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James Baker was pedaling to work along a slick, snow-covered road in Frederick County, Md., when a traffic light changed abruptly. He braked and skidded to the ground, unhurt but making a mess of his clothes before a long day of work and school.
He was on his bicycle that snowy morning last December, about an hour northwest of Washington, because the bus service in Frederick was so erratic. Routes were far apart and the buses often late, making a 30-minute bike ride, whatever the weather, a better option.
His commuting problems highlight a central theme for many low-income people trying to build a better life: A lack of reliable and efficient transportation is often a huge barrier.
In a large, continuing study of upward mobility based at Harvard, commuting time has emerged as the single strongest factor in the odds of escaping poverty. The longer an average commute in a given county, the worse the chances of low-income families there moving up the ladder.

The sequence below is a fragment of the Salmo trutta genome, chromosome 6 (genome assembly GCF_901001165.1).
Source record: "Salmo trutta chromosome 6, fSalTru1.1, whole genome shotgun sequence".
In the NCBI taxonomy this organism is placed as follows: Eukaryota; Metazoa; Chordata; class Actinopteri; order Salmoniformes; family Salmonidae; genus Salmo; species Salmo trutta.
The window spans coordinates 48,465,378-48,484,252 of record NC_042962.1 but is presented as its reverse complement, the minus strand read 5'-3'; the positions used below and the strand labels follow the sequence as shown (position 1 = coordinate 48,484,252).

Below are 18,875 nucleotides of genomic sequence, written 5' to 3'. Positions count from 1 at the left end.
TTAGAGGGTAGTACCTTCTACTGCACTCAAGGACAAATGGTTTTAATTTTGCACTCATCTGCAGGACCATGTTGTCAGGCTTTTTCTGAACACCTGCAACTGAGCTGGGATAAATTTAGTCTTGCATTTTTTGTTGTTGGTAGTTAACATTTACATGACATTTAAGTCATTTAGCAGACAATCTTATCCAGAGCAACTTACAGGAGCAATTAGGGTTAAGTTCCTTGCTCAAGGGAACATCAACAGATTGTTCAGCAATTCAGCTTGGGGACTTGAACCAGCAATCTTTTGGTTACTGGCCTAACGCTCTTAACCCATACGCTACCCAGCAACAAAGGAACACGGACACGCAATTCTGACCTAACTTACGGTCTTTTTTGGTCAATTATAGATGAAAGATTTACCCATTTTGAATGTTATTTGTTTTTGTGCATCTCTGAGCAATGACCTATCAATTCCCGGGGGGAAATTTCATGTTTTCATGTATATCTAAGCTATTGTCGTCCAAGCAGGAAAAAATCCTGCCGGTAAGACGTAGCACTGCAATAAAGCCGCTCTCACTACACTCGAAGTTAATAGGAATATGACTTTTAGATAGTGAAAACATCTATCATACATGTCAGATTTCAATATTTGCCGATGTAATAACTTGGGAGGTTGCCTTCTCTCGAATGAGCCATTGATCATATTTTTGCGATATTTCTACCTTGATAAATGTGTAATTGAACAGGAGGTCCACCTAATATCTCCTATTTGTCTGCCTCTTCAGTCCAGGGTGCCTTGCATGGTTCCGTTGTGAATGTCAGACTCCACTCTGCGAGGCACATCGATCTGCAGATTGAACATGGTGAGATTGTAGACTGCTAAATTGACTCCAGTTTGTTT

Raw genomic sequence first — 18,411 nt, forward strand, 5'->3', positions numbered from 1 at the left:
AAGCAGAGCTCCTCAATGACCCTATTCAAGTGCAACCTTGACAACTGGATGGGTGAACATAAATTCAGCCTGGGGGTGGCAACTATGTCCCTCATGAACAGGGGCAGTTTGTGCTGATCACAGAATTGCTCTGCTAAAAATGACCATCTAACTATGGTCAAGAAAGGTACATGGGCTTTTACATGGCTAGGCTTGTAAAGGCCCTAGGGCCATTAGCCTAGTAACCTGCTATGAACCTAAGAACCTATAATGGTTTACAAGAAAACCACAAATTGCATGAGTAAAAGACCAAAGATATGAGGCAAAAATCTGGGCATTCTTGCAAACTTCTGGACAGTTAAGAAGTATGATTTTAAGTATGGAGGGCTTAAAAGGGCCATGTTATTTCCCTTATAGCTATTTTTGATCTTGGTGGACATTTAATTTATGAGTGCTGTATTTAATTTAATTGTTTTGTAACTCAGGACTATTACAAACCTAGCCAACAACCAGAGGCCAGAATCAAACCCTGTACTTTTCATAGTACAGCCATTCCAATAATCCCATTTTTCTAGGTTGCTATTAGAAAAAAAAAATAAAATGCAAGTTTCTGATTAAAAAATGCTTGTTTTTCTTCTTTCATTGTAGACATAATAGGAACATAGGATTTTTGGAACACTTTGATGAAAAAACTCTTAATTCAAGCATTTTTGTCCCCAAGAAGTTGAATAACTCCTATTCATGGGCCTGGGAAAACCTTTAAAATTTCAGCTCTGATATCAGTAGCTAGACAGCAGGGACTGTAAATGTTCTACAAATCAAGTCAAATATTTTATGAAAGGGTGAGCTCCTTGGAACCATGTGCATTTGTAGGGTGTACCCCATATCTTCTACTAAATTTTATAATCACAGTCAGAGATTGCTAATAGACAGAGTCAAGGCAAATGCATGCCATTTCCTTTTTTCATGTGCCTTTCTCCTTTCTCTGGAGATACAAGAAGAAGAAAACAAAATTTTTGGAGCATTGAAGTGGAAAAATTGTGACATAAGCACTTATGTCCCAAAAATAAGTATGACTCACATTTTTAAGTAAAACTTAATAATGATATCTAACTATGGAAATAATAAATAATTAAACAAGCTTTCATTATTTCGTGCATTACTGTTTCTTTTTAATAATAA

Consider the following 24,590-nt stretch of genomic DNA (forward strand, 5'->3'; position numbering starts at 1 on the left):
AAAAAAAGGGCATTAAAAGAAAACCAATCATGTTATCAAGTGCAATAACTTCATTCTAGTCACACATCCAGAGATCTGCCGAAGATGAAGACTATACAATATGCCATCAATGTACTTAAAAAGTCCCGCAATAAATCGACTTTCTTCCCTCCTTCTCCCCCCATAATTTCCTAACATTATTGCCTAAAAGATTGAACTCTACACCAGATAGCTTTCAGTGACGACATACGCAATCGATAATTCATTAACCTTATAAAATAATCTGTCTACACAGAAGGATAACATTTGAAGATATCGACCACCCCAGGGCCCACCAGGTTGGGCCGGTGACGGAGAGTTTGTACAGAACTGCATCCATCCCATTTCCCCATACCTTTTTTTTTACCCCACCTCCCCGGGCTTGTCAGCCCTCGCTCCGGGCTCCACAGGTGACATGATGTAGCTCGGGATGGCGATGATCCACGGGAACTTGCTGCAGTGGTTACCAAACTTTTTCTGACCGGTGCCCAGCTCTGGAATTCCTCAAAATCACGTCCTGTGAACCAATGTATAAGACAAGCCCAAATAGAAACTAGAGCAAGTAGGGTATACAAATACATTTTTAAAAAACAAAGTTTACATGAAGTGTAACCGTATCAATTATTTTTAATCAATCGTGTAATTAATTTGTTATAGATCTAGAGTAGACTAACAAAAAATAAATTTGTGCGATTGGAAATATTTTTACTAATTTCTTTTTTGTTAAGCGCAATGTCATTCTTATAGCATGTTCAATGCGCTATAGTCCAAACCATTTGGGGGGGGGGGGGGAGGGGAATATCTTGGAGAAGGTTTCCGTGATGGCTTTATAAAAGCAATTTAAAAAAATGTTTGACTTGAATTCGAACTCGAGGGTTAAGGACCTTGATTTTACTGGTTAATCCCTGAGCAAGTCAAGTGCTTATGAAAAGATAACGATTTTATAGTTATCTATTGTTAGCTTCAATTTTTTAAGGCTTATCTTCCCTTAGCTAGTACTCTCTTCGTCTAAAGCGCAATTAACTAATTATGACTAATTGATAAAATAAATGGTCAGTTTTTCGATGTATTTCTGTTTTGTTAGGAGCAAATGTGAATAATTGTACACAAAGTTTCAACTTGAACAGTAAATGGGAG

The relationship between transportation and social mobility is stronger than that between mobility and several other factors, like crime, elementary-school test scores or the percentage of two-parent families in a community, said Nathaniel Hendren, a Harvard economist and one of the researchers on the study.
Andrea Zona, James Baker and their 8-month-old, Quinn, at home in Frederick, Md. Credit Matt Roth for The New York Times
The study notes the connection in places with notoriously long commutes and poverty, including Atlanta, Boston, Dallas, Denver, Los Angeles, New York, Orlando, Fla., and Birmingham, Ala.
A separate report focusing on New York, from New York University’s Rudin Center for Transportation, came to a similar conclusion. The study compared neighborhoods by accessibility to mass transit and the number of jobs within an hour’s commute. It found that residents of the areas least well served by mass transit relied on personal vehicles. Areas in the middle third — those with some, but insufficient, access to transportation — had the highest rates of unemployment and the lowest incomes, the study found.
For Mr. Baker and his fiancée, Andrea Zona, the lack of good transportation has been one of the few downsides of moving to Frederick County. He grew up in Washington and moved to the city of Frederick four years ago to study at Hood College, where he met Ms. Zona.